New Zealand’s health and safety authorities have filed charges against 13 parties over last year’s deadly White Island disaster.
Some 22 people died when the country’s most active volcano suddenly erupted last December with tourists on it.
Ten parties now face charges under the Health and Safety at Work Act, which carries a maximum fine of NZ$1.5m ($1.06m; £0.79m).
A further three have been charged as directors or individuals.
These individuals, who have been accused of neglecting health and safety obligations, will face a maximum fine of NZ$300,000.
WorkSafe NZ said those charged could not be identified as they had a right to seek a suppression order on their names at a court appearance on 15 December.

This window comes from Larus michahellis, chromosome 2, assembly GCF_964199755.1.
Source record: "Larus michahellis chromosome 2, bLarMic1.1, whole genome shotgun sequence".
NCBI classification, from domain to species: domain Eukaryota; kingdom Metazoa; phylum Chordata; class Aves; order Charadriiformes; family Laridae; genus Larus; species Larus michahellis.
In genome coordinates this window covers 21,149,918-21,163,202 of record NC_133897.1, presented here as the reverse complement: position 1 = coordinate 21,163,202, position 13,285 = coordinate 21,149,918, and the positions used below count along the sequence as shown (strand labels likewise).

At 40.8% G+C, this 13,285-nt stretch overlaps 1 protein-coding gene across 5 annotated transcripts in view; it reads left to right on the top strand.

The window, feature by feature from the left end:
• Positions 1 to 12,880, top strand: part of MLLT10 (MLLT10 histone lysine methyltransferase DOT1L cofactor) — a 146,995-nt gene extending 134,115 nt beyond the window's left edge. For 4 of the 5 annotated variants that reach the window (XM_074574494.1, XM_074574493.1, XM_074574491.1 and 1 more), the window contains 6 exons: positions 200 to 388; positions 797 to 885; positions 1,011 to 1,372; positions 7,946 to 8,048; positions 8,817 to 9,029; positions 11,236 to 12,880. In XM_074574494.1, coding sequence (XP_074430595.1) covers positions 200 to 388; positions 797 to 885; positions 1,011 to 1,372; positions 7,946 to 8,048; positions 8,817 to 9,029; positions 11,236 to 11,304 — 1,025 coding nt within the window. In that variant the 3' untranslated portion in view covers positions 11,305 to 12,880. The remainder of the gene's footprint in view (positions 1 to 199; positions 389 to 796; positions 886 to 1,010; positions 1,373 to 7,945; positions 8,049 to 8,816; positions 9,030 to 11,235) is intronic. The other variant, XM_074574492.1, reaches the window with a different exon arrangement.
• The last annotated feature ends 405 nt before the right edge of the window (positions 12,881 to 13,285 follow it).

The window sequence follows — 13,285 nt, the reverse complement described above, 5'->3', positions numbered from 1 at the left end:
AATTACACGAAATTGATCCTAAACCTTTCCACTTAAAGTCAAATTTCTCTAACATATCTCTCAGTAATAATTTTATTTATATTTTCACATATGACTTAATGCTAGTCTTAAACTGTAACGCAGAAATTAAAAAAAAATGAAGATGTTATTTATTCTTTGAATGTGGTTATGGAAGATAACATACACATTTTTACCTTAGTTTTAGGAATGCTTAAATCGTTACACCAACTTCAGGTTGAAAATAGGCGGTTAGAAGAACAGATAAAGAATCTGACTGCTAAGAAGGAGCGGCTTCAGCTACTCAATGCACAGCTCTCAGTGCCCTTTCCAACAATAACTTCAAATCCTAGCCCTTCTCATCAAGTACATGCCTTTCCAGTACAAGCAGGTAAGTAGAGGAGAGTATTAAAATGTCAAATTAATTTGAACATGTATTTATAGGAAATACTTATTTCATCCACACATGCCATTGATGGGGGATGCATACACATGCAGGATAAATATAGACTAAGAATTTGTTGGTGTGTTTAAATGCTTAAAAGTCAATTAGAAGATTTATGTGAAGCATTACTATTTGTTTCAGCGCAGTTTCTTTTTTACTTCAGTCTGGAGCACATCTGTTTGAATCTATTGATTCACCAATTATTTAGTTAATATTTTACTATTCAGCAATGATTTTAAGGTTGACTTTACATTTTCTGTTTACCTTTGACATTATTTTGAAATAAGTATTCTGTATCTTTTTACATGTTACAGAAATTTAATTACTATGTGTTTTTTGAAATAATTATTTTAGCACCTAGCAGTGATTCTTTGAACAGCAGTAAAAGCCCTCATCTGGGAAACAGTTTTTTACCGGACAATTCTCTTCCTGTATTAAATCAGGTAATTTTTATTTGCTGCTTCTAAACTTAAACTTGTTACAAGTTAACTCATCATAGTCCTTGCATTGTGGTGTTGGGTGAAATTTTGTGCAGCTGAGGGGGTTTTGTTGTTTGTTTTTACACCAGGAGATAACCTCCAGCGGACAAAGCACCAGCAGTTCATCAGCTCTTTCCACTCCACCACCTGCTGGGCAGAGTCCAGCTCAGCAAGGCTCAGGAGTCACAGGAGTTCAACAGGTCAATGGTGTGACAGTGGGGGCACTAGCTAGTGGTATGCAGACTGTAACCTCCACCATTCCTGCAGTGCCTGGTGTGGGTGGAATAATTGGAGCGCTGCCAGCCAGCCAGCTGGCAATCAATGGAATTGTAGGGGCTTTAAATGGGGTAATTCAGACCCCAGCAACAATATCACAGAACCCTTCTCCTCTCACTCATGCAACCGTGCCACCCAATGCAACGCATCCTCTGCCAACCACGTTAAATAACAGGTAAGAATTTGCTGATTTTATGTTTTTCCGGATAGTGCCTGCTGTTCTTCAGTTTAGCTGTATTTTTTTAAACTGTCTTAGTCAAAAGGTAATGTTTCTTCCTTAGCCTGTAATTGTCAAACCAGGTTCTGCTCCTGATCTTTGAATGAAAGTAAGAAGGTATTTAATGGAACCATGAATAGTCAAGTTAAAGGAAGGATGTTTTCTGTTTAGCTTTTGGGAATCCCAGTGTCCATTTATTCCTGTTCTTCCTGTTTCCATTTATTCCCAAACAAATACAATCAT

The eruption on White Island, also known by its Maori name of Whakaari, happened on 9 December.
There were 47 people on the island: 24 from Australia, nine from the US, five from New Zealand, four from Germany, two from China, two from the UK, and one from Malaysia.
The once popular tourist destination was visited by thousands every year, despite the fact that it had been erupting in some form since 2011.
The volcano had been showing signs of unrest for weeks before the eruption in 2019, and was rated at Volcanic Alert Level 2, indicating “moderate to heightened volcanic unrest”.
Yet the sudden nature of the eruption took everyone – including authorities – by surprise.
Tourists have not been back to the island since.
Shortly after the tragedy, New Zealand Prime Minister Jacinda Ardern announced that an investigation would be held, adding that this could take up to a year.